Beijing: India on Friday said it was ready to join hands with China to evolve a new flexible “security architecture” that would be “open” and “inclusive” to ensure peace and stability in Asia and beyond.
“An open and inclusive architecture, which is flexible enough to accommodate the great diversity which exists in Asia, is needed,” External Affairs Minister Pranab Mukherjee told students and scholars at the prestigious Peking University here.
The Minister opposed creation of “sub-regional security arrangements that are narrow and ultimately ineffective.”
“We cannot transplant ideas from other parts of the world,” Mr. Mukherjee said a day after holding talks with his Chinese counterpart, Yang Jiechi, here.
In his speech on India’s Foreign Policy, he said: “We already have some dialogue forums in place, such as ARF (ASEAN Regional Forum), the CICA (Conference on Interaction and Confidence Building Measures in Asia) and the SCO (Shanghai Cooperation Organisation), where we are discussing security issues.”
As two major countries in Asia, India and China should try to work together to evolve a new framework “from these basic building blocks,” he said.
“We should work together towards peace, security and stability in Asia and beyond. For this, we will need to evolve a security architecture which takes into account the conditions prevailing in Asia,” Mr. Mukherjee said.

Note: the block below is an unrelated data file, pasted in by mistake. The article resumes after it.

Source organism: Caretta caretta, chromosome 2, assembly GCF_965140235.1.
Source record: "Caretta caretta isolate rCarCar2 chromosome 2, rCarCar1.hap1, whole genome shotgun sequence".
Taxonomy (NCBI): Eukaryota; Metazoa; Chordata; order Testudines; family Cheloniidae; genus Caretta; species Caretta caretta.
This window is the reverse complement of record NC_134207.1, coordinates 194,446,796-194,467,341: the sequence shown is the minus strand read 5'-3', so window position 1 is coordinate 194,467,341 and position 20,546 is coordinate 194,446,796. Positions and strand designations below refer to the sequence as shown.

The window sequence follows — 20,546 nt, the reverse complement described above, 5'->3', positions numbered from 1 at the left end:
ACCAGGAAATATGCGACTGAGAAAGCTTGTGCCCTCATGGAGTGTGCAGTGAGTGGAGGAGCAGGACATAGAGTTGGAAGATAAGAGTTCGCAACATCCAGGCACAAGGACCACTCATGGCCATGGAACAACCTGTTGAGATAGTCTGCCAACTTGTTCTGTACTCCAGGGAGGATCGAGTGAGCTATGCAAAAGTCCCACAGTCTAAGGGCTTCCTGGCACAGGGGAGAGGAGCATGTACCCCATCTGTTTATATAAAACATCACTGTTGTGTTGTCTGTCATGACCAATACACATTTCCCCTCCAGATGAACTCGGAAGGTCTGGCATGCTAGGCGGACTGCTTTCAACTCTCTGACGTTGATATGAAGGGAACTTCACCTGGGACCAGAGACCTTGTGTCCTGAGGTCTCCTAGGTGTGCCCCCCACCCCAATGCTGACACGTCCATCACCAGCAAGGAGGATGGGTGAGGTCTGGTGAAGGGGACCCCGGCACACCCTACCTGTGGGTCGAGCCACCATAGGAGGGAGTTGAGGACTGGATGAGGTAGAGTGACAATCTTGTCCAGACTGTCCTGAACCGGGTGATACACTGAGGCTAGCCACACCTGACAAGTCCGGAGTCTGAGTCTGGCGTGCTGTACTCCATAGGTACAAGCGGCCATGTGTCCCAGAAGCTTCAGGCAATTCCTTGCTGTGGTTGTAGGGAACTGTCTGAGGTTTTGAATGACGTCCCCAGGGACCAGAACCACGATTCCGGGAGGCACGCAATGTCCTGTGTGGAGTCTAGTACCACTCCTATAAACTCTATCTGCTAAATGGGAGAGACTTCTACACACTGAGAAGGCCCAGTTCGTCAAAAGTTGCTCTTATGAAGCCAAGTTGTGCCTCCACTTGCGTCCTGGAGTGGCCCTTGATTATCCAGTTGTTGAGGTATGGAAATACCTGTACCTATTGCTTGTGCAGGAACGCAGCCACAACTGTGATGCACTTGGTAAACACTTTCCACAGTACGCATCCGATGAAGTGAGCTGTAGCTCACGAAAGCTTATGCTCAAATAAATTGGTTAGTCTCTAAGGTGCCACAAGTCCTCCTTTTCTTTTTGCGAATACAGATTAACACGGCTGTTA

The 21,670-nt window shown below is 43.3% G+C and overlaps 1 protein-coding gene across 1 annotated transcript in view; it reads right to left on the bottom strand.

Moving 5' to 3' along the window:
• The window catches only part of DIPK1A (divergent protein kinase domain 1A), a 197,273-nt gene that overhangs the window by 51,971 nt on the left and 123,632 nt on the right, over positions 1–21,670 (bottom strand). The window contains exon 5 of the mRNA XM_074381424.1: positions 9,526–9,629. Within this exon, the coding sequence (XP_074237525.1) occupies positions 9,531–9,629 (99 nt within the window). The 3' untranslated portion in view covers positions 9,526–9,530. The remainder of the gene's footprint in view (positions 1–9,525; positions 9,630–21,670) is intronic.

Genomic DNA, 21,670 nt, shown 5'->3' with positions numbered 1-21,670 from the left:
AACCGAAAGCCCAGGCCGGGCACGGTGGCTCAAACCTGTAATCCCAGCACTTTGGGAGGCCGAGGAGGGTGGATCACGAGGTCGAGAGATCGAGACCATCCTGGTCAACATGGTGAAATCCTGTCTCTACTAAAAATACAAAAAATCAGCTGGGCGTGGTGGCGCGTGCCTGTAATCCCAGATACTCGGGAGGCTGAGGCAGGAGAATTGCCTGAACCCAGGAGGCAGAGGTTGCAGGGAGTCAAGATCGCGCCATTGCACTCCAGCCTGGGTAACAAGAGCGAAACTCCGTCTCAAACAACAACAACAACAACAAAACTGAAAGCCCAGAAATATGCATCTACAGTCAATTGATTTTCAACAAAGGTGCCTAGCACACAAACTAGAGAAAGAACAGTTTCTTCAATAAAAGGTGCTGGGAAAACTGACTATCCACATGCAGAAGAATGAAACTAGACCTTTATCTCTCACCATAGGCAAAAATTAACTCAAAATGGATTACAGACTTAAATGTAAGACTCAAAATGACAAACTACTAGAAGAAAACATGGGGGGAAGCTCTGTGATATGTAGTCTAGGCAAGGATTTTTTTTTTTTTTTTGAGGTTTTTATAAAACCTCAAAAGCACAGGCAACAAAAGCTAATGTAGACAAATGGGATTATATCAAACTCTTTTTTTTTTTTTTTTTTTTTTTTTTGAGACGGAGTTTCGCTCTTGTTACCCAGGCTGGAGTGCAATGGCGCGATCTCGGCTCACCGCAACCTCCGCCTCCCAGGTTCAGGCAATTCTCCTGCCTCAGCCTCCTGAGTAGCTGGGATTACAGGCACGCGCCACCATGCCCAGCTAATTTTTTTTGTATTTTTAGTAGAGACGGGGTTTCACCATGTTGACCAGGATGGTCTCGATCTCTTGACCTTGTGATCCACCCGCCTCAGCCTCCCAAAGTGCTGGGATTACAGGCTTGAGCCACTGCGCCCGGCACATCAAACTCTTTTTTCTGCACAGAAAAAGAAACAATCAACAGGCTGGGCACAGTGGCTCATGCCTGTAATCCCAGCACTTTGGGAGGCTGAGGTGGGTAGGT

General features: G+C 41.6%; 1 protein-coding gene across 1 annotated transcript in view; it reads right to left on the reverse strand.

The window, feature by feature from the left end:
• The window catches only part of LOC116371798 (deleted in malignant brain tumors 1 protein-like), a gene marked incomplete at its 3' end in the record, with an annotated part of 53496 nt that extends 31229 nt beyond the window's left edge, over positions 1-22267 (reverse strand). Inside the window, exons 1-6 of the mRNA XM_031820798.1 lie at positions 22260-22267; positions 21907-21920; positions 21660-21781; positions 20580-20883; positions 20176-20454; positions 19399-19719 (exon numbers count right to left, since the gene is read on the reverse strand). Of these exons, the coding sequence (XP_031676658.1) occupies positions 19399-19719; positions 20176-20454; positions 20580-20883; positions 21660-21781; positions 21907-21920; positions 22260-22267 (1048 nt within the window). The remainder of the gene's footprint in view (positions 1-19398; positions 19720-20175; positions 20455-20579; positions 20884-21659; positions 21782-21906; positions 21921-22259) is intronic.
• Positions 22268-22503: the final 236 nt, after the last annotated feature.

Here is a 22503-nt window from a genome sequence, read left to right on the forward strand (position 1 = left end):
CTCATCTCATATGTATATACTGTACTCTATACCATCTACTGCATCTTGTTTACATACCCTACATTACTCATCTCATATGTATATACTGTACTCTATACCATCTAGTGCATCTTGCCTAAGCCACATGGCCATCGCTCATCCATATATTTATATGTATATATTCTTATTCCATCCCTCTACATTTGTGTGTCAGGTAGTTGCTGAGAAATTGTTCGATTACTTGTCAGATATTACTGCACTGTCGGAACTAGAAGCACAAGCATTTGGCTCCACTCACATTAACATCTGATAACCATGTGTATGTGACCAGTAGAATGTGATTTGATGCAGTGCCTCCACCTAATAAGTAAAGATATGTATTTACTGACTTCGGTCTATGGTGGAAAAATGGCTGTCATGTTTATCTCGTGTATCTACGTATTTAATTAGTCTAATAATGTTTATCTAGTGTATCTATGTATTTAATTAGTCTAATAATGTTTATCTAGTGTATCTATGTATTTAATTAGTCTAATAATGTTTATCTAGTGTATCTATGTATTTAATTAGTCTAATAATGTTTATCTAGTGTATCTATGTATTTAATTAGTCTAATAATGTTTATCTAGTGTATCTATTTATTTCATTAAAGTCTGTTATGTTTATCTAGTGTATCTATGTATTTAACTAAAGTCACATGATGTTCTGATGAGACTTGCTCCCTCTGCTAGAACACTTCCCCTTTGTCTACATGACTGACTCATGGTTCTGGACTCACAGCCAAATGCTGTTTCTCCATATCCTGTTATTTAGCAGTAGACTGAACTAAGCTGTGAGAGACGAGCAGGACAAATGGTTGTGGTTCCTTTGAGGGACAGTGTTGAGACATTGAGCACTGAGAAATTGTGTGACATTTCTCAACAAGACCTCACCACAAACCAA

“I have no doubt that it will help us address our common concerns, such as the security of the sea lanes of communication, which are critical to trade and energy flows in our region and on which the future of our two countries will depend,” he told the audience.
Mr. Mukherjee said India and China should make joint efforts to ensure restructuring of the United Nations and other international political and economic institutions to attune them to current realities.
As two fastest growing emerging economies of the world, “cooperation between India and China transcends the bilateral sphere” and had global significance, he said.
Global governance structures — be they in the political domain, such as the U.N., or the economic domain, such as the IMF and World Bank — were still based on a world order that “is a sixty-year-old relic.”
There was an urgent need to restructure and democratise these global institutions, he said. — PTI